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How long was the shoot? What was the budget like?

Eighteen days; $500,000.

“Foxy Brown” came fast on the heels of “Coffy”. Did you have a freer hand given your success with “Coffy”?

Nobody had any idea that Coffy would be such a big hit, so nobody gave any thought to a sequel—least of all me. Did I have a freer hand after that? On the contrary! The studio idiots were afraid after such a big success I might have a big ego, so they tried to put me on an even tighter leash. But I fooled them.

Did you feel you were under pressure to do a bigger, more outlandish follow up to “Coffy”?

Only because I hated the studio system so much at that time that I felt that only by really going over the top could I get my own sinister kind of revenge. Unfortunately, the result has haunted me ever since.

It’s certainly a more colorful production.

If you mean the title sequence and all the costume changes, which I didn’t like at the time because I thought they took attention away from Pam’s performance and beauty, I guess your right. People think the budget for Foxy Brown was bigger than Coffy, but it actually ended up being less. $500,000 was all AIP was willing to pay for one of their so-called “black” pictures, and because they had to pay me and Pam more the second time around, there was less money for the actual production. Even so, I brought it in a day early and became of that, became a hero at the studio.
Foxybts2.jpgJack Hill talks to Pam Grier and co-star Terry Carter on set of Foxy Brown

It doesn’t sound like “Foxy Brown” is a favorite film of yours.

Well, as you know, originally, I wrote the script as a sequel called Burn, Coffy, Burn. We were all pretty upset when, at the last minute, the studio decided to change it. One of the geniuses in the marketing department told the studio that sequels weren’t making any money. (Ed. Note: It was, in part true: AIP’s Scream Blacula Scream—a follow up to the super successful Blacula, was a surprise flop.)

What is your opinion of “Foxy Brown” today—I mean, it’s been appropriated everywhere.

I like it and I understand why it’s preffered to Coffy. But, even so, I believe Coffy is the better film. My feelings about Foxy Brown are mixed but, still, I would rather have made Foxy Brown than The Godfather III!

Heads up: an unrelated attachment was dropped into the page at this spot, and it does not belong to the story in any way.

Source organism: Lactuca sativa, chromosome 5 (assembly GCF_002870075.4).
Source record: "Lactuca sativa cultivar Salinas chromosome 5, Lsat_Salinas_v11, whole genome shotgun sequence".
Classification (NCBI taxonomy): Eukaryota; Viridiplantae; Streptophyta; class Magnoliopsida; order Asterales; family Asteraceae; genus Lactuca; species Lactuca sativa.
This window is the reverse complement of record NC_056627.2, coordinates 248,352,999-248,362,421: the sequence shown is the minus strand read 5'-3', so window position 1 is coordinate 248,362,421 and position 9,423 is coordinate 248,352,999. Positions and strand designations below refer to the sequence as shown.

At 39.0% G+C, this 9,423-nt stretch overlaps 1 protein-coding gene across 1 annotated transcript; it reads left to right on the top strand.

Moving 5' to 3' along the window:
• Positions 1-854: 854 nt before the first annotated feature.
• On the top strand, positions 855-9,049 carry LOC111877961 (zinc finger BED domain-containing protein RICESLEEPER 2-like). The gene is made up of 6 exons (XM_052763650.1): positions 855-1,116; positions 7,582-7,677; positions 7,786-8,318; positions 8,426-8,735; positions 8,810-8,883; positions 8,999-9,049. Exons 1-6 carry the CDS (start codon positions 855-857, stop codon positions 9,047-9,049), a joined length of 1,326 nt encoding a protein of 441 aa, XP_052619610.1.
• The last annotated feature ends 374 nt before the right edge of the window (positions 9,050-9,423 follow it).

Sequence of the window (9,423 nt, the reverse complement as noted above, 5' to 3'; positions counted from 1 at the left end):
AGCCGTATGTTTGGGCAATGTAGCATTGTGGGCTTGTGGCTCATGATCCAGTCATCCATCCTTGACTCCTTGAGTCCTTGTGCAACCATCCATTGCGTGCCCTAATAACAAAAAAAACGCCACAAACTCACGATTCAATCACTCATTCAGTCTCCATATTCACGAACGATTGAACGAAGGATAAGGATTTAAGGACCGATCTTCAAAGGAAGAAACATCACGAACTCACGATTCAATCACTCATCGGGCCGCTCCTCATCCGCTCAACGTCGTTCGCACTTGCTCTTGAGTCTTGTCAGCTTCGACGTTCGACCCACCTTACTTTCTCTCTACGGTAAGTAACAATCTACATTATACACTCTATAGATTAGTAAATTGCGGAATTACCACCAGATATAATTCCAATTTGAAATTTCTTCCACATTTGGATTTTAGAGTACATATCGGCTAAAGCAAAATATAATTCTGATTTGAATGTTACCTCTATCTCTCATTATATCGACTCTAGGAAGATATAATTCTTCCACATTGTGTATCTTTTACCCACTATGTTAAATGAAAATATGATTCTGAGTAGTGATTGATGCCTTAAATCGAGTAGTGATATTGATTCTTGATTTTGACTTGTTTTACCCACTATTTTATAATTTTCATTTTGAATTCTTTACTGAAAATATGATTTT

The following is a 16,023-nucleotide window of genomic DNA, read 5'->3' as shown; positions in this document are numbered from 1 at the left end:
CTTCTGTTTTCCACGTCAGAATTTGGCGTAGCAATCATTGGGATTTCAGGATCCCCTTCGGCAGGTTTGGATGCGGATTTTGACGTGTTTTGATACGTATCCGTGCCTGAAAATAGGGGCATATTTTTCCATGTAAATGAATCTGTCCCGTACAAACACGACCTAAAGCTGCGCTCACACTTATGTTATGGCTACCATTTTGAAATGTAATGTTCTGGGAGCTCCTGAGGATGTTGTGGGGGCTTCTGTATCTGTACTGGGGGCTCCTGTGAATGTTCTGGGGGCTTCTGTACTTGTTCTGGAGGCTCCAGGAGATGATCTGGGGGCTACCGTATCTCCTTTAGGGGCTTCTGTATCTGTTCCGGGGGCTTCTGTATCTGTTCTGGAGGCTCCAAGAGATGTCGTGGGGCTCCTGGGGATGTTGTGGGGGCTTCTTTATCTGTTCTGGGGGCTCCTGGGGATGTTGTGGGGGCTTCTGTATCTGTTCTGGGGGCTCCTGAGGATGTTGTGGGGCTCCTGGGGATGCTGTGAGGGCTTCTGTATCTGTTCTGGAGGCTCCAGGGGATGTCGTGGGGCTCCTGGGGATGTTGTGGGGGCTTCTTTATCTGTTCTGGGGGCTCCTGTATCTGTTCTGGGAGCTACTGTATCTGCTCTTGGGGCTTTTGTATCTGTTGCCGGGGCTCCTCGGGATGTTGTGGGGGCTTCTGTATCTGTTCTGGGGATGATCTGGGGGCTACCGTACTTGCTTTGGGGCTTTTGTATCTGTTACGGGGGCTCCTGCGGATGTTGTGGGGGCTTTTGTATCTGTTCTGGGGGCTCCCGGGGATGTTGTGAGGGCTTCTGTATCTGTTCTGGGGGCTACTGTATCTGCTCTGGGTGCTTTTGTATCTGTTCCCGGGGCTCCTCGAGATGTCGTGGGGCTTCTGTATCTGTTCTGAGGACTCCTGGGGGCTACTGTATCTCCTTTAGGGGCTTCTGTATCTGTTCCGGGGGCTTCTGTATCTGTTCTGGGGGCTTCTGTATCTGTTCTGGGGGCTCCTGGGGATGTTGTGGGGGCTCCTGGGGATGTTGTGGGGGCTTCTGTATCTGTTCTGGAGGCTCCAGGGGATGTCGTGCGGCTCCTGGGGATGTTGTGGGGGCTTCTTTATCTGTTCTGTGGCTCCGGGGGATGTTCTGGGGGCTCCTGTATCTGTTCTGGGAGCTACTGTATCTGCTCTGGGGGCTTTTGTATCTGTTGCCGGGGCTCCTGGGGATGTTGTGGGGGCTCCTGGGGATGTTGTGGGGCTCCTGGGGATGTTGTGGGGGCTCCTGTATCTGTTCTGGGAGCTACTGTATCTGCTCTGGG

“Switchblade Sisters” followed “Foxy Brown” and is in many ways a “whitesploitation” film.

Well, somewhat, yes. I really tried to do something special with Switchblade Sisters: a female version of the basic triangle of Othello—dealing with a woman provoking another woman’s jealousy. When I first saw it in a theater with an audience I felt that I had done everything wrong that I could possibly do wrong. Now it’s considered a classic—post modern—etc. Just goes to show you how things are reevaluated with time!
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Many blaxploitation-era producers and directors have spoken about racism behind-the-scenes. Did you witness any of this?

Plenty. I was frankly appalled at some of the things I saw and heard. The studio had nothing but contempt for the audience they were making films for, but not just the black audience—everyone. They weren’t shooting for an Academy Award, those guys—they had a popcorn machine in the screening room. But the studio executives weren’t the only racists: film critics were too. I remember one reviewer referring to the character of Coffy as “an unsympathetic black chick”; another as “a black tart.”

But your experience making the pictures was a positive one?

Yes. It was one of my most enjoyable experiences to collaborate with those wonderful young black players—so much enthusiasm, so full of marvelous ideas to enrich their characterizations and contribute elements to the film that, alone, I could never have dreamed of. They also were thrilled to finally be actually working at last. It was the age of “black power” and “black is beautiful”—and it was beautiful, and it was powerful. It still is!

How would you like to be remembered?

One of my greatest satisfactions is that films like Coffy, Foxy Brown and a few others demonstrated that black stories, characters and lifestyles could appeal to both black and white audiences: they called it “cross-over audiences” at the time. Ultimately, I think my work helped open doors for black men and women in all categories of the film industry. So, if I contributed in any small way to a new consideration of blacks in films, I will be forever grateful.

Jack Hill Films on Blu Ray


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Josiah Howard is the author of four books including the seminal Blaxploitation Cinema: The Essential Reference Guide. His writing credits include articles for The New York Times, Reader’s Digest and The Village Voice. A veteran of more than 100 radio broadcasts he is a regular contributor to Grindhouse Cinema Database and in 2014-15 made regular appearances on TV One’s award-winning documentary series Unsung. Visit his Official Website.